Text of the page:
Today I felt as if I was part of a lab experiment conducted to test the human threshold for the number of meetings sustainable in one day, without totally losing one’s mind. We have all had days with marathon meetings or even back to back meetings that test the capacity and robustness of your bladder. Today took things to an all new, almost unnatural, level. My day started at 07:00 and my first meeting at 08:00 just like every day however today once finished with the normal 3 meetings on the trot routine there was no break, then before I knew it 1:00 came and went with me still in meetings. By this time I was beginning to wonder if going to the loo while on mute was even remotely acceptable or professional. By 1:20 with an afternoon of more meetings ahead a miracle happened and my meeting ended 10 minutes early. My bladder was overjoyed! I even had time to get to the canteen for coffee before the afternoon barrage started. Mercifully my last meeting ended at 6:30. I’m not sure if I passed the endurance tests because by this stage I was babbling incoherently!
As our project team continues to grow we are getting introduced to an even more diverse group of people and with that some new behaviours. As I promised you I would do I’m keeping you informed of the very best of them. One of my current favourites, which I have yet to personally experience, but have had been fully briefed on by someone who has, is the low volume murmur. My colleague/informant started hearing this quite yet persistent noise. At first she thought it was some background noise from the office equipment. Then realised no one was using the printer or other devices. She looked around to see if anyone else was reacting as if they too heard something. Nope, everyone was head done, hard at work. Soon after it dawned on her that one difference was that she had a new desk neighbour. By this time the noise was starting to burrow its way into her brain. So, she slyly watched the new arrival and saw her lips moving and could hear the “h
Now at least she had confirmation that she was not losing her mind, she felt marginally better. This lasted for a total of 2 minutes because now that she knew what is was and where it was coming from it was no longer possible to tune out. The questions started to bubble to the surface of her mind in rhythm to the “hmmmmmumm” “Is this noise because she is reading and thinks she is doing it silently?” Could she be humming the most tuneless song known to man?” “Or is she on a mission to drive me insane before the end of her first day?” At this point my informant could no longer suffer alone so she quietly started asking others sitting in the general vicinity if they too had noticed the additional undertone that had emerged. Of course she had to do this using messaging technology so as not to make the new person uncomfortable. It was soon confirmed that several other people were on the brink of migraines from trying to first figure out what the noise was and second trying to block it out. All had been extremely unsuccessful in the latter!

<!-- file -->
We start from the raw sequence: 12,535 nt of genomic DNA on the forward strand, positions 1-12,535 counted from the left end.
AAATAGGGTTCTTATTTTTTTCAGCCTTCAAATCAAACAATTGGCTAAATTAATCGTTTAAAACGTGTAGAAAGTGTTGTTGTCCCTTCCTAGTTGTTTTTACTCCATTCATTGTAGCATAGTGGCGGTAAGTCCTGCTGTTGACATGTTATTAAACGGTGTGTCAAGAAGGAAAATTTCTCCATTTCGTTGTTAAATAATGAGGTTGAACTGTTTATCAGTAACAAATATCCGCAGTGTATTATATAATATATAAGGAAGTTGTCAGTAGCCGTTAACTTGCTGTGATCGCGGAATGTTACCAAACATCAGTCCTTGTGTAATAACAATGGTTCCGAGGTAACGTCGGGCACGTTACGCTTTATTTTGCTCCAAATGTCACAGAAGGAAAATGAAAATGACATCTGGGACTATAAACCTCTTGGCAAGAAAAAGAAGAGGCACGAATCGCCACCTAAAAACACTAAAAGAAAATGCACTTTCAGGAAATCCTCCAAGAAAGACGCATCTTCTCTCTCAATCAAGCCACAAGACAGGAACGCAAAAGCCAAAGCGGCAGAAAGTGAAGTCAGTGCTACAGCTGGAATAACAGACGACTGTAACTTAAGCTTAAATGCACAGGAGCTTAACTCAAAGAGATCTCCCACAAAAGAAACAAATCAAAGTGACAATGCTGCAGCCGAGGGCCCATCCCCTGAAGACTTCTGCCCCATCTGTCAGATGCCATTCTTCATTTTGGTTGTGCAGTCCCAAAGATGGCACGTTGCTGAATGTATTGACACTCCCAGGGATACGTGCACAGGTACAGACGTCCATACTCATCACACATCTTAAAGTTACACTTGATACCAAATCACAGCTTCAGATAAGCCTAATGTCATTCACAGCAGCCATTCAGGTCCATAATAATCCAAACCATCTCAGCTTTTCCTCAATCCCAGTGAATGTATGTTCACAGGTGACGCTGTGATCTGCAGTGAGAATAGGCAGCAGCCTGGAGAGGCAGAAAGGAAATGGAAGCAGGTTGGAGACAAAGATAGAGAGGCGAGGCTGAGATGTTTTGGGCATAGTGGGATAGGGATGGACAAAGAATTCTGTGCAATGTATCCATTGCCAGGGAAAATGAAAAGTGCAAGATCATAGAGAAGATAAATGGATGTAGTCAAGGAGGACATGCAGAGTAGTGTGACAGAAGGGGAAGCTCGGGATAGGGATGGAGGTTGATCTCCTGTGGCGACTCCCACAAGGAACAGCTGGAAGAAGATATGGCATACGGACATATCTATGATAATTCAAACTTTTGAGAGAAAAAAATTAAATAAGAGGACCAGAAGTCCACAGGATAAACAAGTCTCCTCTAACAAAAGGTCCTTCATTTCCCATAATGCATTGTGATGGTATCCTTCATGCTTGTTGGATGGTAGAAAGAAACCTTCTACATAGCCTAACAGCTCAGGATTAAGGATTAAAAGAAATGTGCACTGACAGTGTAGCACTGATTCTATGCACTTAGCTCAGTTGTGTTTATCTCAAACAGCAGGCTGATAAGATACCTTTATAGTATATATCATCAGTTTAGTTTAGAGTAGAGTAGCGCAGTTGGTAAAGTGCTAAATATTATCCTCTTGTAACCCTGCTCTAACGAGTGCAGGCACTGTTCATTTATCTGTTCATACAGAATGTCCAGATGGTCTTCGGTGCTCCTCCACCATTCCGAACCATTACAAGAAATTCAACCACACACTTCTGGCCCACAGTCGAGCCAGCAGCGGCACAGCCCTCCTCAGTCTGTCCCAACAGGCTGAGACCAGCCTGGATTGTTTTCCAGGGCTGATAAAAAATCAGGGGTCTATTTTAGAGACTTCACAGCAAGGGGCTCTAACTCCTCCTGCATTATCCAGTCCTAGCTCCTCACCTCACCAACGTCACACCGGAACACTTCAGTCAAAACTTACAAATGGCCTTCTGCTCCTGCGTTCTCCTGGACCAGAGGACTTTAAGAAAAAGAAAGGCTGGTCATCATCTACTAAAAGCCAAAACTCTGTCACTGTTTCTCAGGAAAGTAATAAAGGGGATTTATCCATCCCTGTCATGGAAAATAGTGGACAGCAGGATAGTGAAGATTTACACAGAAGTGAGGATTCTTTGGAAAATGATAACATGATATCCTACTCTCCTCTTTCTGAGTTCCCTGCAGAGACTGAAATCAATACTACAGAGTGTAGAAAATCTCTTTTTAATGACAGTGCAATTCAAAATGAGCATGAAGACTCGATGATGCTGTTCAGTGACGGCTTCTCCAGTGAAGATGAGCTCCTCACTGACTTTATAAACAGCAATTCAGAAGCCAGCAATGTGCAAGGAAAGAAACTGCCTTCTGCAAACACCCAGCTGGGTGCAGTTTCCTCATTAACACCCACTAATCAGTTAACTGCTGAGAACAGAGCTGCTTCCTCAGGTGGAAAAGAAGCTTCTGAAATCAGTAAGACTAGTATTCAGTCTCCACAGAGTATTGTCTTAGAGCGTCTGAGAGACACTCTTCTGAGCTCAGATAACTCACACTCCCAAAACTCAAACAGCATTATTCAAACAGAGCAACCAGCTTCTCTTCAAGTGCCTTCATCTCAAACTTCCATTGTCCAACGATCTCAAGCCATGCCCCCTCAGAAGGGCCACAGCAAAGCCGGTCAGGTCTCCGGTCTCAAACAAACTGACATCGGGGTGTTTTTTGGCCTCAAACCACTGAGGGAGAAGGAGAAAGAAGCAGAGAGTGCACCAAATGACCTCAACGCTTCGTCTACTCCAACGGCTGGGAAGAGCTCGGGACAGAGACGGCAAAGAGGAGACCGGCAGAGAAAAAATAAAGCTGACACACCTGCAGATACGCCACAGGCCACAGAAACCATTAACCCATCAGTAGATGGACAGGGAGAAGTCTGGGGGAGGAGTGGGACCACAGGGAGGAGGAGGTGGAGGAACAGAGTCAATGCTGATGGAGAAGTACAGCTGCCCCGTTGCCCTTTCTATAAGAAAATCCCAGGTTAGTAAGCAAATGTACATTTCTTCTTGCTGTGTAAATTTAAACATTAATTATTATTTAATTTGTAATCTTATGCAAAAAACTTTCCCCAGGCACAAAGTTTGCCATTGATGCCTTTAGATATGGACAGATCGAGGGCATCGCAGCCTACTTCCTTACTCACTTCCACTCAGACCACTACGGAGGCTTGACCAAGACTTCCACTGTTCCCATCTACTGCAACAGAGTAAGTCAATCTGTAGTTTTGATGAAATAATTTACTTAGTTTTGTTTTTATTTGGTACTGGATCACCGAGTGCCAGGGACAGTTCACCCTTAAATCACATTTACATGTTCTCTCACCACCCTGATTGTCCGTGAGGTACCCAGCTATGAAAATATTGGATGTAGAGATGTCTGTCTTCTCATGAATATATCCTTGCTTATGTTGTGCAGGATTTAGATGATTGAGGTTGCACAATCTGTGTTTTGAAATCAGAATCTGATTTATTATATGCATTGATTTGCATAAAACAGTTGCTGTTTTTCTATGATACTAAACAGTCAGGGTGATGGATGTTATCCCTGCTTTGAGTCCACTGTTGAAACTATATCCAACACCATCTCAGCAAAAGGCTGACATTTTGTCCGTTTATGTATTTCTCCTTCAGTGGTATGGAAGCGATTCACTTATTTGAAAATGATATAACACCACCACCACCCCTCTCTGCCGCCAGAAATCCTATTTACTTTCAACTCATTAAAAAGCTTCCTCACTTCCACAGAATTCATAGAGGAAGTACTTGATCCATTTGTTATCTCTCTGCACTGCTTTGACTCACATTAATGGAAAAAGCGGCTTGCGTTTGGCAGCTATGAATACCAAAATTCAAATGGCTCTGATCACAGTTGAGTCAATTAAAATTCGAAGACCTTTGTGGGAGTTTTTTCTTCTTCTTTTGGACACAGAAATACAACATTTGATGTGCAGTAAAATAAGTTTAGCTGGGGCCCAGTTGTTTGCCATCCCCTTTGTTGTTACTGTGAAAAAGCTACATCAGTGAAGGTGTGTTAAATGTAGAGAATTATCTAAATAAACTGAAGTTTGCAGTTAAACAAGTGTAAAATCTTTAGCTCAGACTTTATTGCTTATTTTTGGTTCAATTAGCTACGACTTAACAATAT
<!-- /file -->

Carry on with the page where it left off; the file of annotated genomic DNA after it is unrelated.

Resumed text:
For clarification this started on Monday of this week, we are now at Wednesday and no one has broached the subject with the murmurer. The British politeness gene is still in clear evidence in our office. If this was happening near me I would have had to take swift action. Newbie or not something would have been said or duct tape may have been deployed as a solution!
Do you have “that person” in your office that whenever they speak, no matter where they are it feels as if they are standing right behind you? That voice that carries from the most distant corner and the farthest cubicle. You know who I mean. In my current situation I have two of “those” people. First, there is the woman with the high pitched voice and strong American accent. (I think she swallowed a microphone, with very bad feedback, as a child.) The sound just comes slicing through the air and screeches into your eardrums. Then there is “Radio Guy”. This guy has a voice that truly should be on radio. It is a deep booming voice even when he is trying to talk “quietly”. If he stood at the front of a huge room with the worst acoustics in the world, everyone would still be able to hear him clearly. Of the two Radio Guy is the least annoying because he does have a nice voice. The problem is no matter how hard you try to ignore him when he is talking to others his voice draws your attention away from what you should be doing. This is a negative in two ways. One, you keep getting interrupted and lose your concentration for the task at hand. Two, you are tempted to look at him every time he speaks, making you look like you are eavesdropping!
I travelled into our London office today and the atmosphere on the journey in was very different. It is the first day back to school for many districts but the usual buzz that comes with this day was not in the air. Instead there was a strained and tense feeling at the station, on the train and on the streets as you walked. People were looking at each other a bit closer, checking out what you were carrying. The government raised the alert level last week and you can really tell a difference. I am sitting here in central London in what I am told is a bomb proof building. When I learned that last week at first I thought “how sad that we have to bomb proof our buildings” but then that knowledge actually made me feel safer. I don’t know how it is for you but for me I am stuck between wanting to know as much as possible about the threats we are facing and not wanting to know so much that I become concerned enough to change my plans and actions. It is that fine line between vigilant and overly cautious. I would like to say that it does not bother me and I will always do the British thing and “keep calm and carry on” however, I have to admit it I do feel a bit uneasy today on a journey that I would not usually think twice about taking. How are you feeling?